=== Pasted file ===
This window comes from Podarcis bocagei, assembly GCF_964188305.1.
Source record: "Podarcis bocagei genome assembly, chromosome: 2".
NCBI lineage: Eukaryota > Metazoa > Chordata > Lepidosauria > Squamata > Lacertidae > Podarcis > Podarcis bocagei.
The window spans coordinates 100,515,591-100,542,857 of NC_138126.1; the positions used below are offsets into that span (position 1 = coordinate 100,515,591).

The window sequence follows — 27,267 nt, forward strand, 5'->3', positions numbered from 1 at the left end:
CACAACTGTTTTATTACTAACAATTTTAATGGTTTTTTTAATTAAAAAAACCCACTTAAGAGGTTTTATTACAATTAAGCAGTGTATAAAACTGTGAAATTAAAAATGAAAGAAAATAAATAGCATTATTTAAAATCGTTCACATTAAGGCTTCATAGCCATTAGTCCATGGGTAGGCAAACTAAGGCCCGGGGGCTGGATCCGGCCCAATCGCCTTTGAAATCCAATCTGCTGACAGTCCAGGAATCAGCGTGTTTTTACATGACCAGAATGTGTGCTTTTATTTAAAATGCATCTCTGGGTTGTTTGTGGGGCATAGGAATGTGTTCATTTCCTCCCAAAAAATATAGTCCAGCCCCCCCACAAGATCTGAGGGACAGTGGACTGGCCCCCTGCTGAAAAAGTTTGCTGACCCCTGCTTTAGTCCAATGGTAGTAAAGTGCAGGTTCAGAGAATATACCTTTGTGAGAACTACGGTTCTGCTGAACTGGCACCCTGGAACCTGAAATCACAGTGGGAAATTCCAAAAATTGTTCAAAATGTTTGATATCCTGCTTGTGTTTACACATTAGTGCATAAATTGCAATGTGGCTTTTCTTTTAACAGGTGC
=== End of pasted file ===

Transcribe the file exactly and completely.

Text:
This window comes from Podarcis bocagei, assembly GCF_964188305.1.
Source record: "Podarcis bocagei genome assembly, chromosome: 2".
NCBI lineage: Eukaryota > Metazoa > Chordata > Lepidosauria > Squamata > Lacertidae > Podarcis > Podarcis bocagei.
The window spans coordinates 100,515,591-100,542,857 of NC_138126.1; the positions used below are offsets into that span (position 1 = coordinate 100,515,591).

The window sequence follows — 27,267 nt, forward strand, 5'->3', positions numbered from 1 at the left end:
CACAACTGTTTTATTACTAACAATTTTAATGGTTTTTTTAATTAAAAAAACCCACTTAAGAGGTTTTATTACAATTAAGCAGTGTATAAAACTGTGAAATTAAAAATGAAAGAAAATAAATAGCATTATTTAAAATCGTTCACATTAAGGCTTCATAGCCATTAGTCCATGGGTAGGCAAACTAAGGCCCGGGGGCTGGATCCGGCCCAATCGCCTTTGAAATCCAATCTGCTGACAGTCCAGGAATCAGCGTGTTTTTACATGACCAGAATGTGTGCTTTTATTTAAAATGCATCTCTGGGTTGTTTGTGGGGCATAGGAATGTGTTCATTTCCTCCCAAAAAATATAGTCCAGCCCCCCCACAAGATCTGAGGGACAGTGGACTGGCCCCCTGCTGAAAAAGTTTGCTGACCCCTGCTTTAGTCCAATGGTAGTAAAGTGCAGGTTCAGAGAATATACCTTTGTGAGAACTACGGTTCTGCTGAACTGGCACCCTGGAACCTGAAATCACAGTGGGAAATTCCAAAAATTGTTCAAAATGTTTGATATCCTGCTTGTGTTTACACATTAGTGCATAAATTGCAATGTGGCTTTTCTTTTAACAGGTGC